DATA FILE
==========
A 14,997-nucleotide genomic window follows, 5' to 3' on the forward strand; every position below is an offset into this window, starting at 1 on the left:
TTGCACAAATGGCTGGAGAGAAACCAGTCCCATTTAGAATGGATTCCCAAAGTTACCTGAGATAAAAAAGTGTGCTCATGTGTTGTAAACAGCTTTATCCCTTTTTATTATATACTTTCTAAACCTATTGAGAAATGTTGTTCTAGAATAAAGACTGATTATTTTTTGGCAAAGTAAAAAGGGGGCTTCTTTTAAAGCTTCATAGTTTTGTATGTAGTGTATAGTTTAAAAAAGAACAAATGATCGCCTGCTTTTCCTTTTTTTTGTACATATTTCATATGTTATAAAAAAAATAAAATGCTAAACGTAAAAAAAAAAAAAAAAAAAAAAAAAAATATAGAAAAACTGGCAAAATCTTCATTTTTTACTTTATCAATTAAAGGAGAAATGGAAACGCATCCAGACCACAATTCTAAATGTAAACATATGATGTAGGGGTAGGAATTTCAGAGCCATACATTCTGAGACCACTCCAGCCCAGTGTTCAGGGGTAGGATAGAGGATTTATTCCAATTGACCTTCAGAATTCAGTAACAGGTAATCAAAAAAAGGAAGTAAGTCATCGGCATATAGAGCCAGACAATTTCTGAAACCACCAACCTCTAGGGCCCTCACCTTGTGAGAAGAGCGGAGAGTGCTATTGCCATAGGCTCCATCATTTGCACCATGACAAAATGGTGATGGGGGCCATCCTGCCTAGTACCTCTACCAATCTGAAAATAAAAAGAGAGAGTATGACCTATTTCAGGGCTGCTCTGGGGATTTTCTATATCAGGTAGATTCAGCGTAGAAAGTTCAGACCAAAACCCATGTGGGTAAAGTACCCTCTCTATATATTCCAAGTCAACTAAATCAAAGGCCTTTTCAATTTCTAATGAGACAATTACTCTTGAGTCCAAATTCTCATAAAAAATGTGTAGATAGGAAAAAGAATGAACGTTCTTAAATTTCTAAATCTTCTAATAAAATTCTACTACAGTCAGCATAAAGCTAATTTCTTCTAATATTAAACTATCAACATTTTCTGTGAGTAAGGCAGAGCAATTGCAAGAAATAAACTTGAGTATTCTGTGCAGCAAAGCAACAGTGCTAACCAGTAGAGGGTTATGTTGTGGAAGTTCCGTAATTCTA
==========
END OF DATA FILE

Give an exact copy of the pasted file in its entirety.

A 14,997-nucleotide genomic window follows, 5' to 3' on the forward strand; every position below is an offset into this window, starting at 1 on the left:
TTGCACAAATGGCTGGAGAGAAACCAGTCCCATTTAGAATGGATTCCCAAAGTTACCTGAGATAAAAAAGTGTGCTCATGTGTTGTAAACAGCTTTATCCCTTTTTATTATATACTTTCTAAACCTATTGAGAAATGTTGTTCTAGAATAAAGACTGATTATTTTTTGGCAAAGTAAAAAGGGGGCTTCTTTTAAAGCTTCATAGTTTTGTATGTAGTGTATAGTTTAAAAAAGAACAAATGATCGCCTGCTTTTCCTTTTTTTTGTACATATTTCATATGTTATAAAAAAAATAAAATGCTAAACGTAAAAAAAAAAAAAAAAAAAAAAAAAAATATAGAAAAACTGGCAAAATCTTCATTTTTTACTTTATCAATTAAAGGAGAAATGGAAACGCATCCAGACCACAATTCTAAATGTAAACATATGATGTAGGGGTAGGAATTTCAGAGCCATACATTCTGAGACCACTCCAGCCCAGTGTTCAGGGGTAGGATAGAGGATTTATTCCAATTGACCTTCAGAATTCAGTAACAGGTAATCAAAAAAAGGAAGTAAGTCATCGGCATATAGAGCCAGACAATTTCTGAAACCACCAACCTCTAGGGCCCTCACCTTGTGAGAAGAGCGGAGAGTGCTATTGCCATAGGCTCCATCATTTGCACCATGACAAAATGGTGATGGGGGCCATCCTGCCTAGTACCTCTACCAATCTGAAAATAAAAAGAGAGAGTATGACCTATTTCAGGGCTGCTCTGGGGATTTTCTATATCAGGTAGATTCAGCGTAGAAAGTTCAGACCAAAACCCATGTGGGTAAAGTACCCTCTCTATATATTCCAAGTCAACTAAATCAAAGGCCTTTTCAATTTCTAATGAGACAATTACTCTTGAGTCCAAATTCTCATAAAAAATGTGTAGATAGGAAAAAGAATGAACGTTCTTAAATTTCTAAATCTTCTAATAAAATTCTACTACAGTCAGCATAAAGCTAATTTCTTCTAATATTAAACTATCAACATTTTCTGTGAGTAAGGCAGAGCAATTGCAAGAAATAAACTTGAGTATTCTGTGCAGCAAAGCAACAGTGCTAACCAGTAGAGGGTTATGTTGTGGAAGTTCCGTAATTCTA